May 7, 2005

Booker, who won in the Supreme Court, gets the same 30-year sentence.

"Too old to become involved in criminal activity? Not on your life, counselor. He'll never be too old," said Judge Shabaz as he handed Freddie Joe Booker the same 30-year sentence he gave him back before Booker fought his way to a victory in the U.S. Supreme Court last January. The Court found a Sixth Amendment problem with the Federal Sentencing Guidelines that led it to reframe the Guidelines as discretionary rather than mandatory. It remains to be seen how much the Booker decision will change things at ground level:
Assistant U.S. Attorney John Vaudreuil said the Booker decision hasn't caused more defendants in this federal district to choose trials over pleas because both Judge Barbara Crabb and Shabaz continue follow the guidelines.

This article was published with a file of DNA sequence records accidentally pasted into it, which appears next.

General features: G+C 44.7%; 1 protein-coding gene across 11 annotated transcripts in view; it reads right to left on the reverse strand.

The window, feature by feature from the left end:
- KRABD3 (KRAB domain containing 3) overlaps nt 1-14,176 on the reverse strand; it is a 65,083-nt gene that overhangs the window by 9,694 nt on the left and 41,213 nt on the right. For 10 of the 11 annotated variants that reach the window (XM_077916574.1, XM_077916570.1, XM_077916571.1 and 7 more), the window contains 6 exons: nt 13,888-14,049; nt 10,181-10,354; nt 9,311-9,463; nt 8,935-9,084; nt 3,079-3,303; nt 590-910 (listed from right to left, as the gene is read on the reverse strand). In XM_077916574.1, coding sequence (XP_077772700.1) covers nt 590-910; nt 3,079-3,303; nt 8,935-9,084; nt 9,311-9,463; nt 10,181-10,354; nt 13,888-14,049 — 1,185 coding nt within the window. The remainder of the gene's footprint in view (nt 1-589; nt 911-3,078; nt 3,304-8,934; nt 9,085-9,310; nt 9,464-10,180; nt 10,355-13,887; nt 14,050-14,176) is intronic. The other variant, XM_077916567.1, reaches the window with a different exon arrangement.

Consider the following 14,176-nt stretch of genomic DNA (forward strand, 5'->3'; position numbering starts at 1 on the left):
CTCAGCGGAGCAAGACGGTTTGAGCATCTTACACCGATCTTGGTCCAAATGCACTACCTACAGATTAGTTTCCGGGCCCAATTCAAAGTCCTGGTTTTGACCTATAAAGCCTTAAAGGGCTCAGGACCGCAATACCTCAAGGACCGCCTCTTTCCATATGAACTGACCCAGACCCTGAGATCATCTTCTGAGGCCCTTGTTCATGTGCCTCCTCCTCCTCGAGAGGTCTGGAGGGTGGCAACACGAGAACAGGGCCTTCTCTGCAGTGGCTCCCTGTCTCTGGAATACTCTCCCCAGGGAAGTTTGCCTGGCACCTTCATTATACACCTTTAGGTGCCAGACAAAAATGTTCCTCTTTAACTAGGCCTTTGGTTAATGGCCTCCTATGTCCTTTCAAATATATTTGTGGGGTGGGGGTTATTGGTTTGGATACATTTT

"I can only speak to what's happening here, but our judges look at the guidelines and have largely determined them to be appropriate...Both (judges) have made it clear that one of the goals of following the guidelines is to keep a uniform approach to sentencing cases across the country," Vaudreuil said.

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